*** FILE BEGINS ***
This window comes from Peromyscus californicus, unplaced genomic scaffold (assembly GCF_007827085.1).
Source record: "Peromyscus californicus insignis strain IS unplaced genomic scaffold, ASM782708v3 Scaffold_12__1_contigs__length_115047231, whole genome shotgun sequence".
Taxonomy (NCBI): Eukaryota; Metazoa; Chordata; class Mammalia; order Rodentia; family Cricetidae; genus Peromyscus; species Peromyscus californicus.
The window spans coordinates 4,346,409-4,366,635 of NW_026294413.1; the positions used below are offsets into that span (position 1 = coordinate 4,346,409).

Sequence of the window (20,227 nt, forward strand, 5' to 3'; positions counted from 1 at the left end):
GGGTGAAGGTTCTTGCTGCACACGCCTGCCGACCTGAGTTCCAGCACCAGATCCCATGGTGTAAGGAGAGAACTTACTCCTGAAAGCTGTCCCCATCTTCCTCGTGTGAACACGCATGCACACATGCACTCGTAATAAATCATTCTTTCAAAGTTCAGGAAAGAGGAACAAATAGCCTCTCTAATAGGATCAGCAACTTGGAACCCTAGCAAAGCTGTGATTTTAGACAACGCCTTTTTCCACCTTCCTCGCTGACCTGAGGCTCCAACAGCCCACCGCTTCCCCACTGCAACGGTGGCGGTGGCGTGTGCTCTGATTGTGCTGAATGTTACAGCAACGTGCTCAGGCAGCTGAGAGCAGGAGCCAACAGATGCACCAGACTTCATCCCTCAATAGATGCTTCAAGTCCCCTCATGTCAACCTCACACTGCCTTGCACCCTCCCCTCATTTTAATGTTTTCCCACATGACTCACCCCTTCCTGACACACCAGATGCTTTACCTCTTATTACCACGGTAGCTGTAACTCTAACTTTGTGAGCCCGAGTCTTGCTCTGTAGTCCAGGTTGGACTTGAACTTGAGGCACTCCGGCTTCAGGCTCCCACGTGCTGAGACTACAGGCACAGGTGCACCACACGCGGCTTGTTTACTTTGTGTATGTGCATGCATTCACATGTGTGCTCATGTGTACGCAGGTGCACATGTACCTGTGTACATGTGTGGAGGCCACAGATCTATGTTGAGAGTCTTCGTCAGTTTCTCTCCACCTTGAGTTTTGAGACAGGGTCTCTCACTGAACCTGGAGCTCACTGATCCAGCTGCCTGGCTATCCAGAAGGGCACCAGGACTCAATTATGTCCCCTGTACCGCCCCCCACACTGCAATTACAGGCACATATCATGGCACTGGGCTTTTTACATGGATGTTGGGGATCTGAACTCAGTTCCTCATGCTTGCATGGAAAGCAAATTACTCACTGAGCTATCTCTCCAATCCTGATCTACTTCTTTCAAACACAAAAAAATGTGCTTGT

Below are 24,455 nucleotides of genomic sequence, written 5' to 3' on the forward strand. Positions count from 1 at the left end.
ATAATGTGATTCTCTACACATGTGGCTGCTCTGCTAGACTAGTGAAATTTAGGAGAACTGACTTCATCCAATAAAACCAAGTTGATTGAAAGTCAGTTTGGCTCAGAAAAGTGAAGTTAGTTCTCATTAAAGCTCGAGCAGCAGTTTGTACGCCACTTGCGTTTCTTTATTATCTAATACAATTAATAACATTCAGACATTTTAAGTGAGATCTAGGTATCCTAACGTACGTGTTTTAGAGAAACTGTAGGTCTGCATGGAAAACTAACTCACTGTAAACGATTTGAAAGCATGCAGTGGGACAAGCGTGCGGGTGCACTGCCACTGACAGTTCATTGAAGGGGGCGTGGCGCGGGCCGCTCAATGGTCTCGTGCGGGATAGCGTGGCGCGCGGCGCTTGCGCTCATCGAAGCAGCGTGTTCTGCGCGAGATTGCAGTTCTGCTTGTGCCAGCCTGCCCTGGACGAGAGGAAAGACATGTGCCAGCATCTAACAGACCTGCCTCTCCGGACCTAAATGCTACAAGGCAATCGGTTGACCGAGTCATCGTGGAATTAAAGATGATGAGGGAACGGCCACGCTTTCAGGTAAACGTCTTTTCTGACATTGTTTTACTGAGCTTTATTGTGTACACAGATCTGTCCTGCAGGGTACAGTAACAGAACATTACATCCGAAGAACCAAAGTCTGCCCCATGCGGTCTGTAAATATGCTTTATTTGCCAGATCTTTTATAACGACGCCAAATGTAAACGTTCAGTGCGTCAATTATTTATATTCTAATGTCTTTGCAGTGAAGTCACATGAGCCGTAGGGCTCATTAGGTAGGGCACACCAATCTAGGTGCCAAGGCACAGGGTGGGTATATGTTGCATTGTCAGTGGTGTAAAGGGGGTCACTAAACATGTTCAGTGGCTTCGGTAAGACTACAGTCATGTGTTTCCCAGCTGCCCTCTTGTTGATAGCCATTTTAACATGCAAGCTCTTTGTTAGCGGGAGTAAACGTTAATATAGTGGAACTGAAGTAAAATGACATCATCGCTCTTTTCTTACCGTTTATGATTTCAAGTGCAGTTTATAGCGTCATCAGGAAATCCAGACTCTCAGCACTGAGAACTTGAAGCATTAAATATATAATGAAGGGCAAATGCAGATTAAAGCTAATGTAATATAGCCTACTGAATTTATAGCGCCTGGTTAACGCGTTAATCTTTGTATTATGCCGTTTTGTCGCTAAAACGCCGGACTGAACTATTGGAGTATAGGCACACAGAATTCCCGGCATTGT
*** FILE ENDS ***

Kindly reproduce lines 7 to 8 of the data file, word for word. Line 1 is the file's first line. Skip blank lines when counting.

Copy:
Below are 24,455 nucleotides of genomic sequence, written 5' to 3' on the forward strand. Positions count from 1 at the left end.
ATAATGTGATTCTCTACACATGTGGCTGCTCTGCTAGACTAGTGAAATTTAGGAGAACTGACTTCATCCAATAAAACCAAGTTGATTGAAAGTCAGTTTGGCTCAGAAAAGTGAAGTTAGTTCTCATTAAAGCTCGAGCAGCAGTTTGTACGCCACTTGCGTTTCTTTATTATCTAATACAATTAATAACATTCAGACATTTTAAGTGAGATCTAGGTATCCTAACGTACGTGTTTTAGAGAAACTGTAGGTCTGCATGGAAAACTAACTCACTGTAAACGATTTGAAAGCATGCAGTGGGACAAGCGTGCGGGTGCACTGCCACTGACAGTTCATTGAAGGGGGCGTGGCGCGGGCCGCTCAATGGTCTCGTGCGGGATAGCGTGGCGCGCGGCGCTTGCGCTCATCGAAGCAGCGTGTTCTGCGCGAGATTGCAGTTCTGCTTGTGCCAGCCTGCCCTGGACGAGAGGAAAGACATGTGCCAGCATCTAACAGACCTGCCTCTCCGGACCTAAATGCTACAAGGCAATCGGTTGACCGAGTCATCGTGGAATTAAAGATGATGAGGGAACGGCCACGCTTTCAGGTAAACGTCTTTTCTGACATTGTTTTACTGAGCTTTATTGTGTACACAGATCTGTCCTGCAGGGTACAGTAACAGAACATTACATCCGAAGAACCAAAGTCTGCCCCATGCGGTCTGTAAATATGCTTTATTTGCCAGATCTTTTATAACGACGCCAAATGTAAACGTTCAGTGCGTCAATTATTTATATTCTAATGTCTTTGCAGTGAAGTCACATGAGCCGTAGGGCTCATTAGGTAGGGCACACCAATCTAGGTGCCAAGGCACAGGGTGGGTATATGTTGCATTGTCAGTGGTGTAAAGGGGGTCACTAAACATGTTCAGTGGCTTCGGTAAGACTACAGTCATGTGTTTCCCAGCTGCCCTCTTGTTGATAGCCATTTTAACATGCAAGCTCTTTGTTAGCGGGAGTAAACGTTAATATAGTGGAACTGAAGTAAAATGACATCATCGCTCTTTTCTTACCGTTTATGATTTCAAGTGCAGTTTATAGCGTCATCAGGAAATCCAGACTCTCAGCACTGAGAACTTGAAGCATTAAATATATAATGAAGGGCAAATGCAGATTAAAGCTAATGTAATATAGCCTACTGAATTTATAGCGCCTGGTTAACGCGTTAATCTTTGTATTATGCCGTTTTGTCGCTAAAACGCCGGACTGAACTATTGGAGTATAGGCACACAGAATTCCCGGCATTGT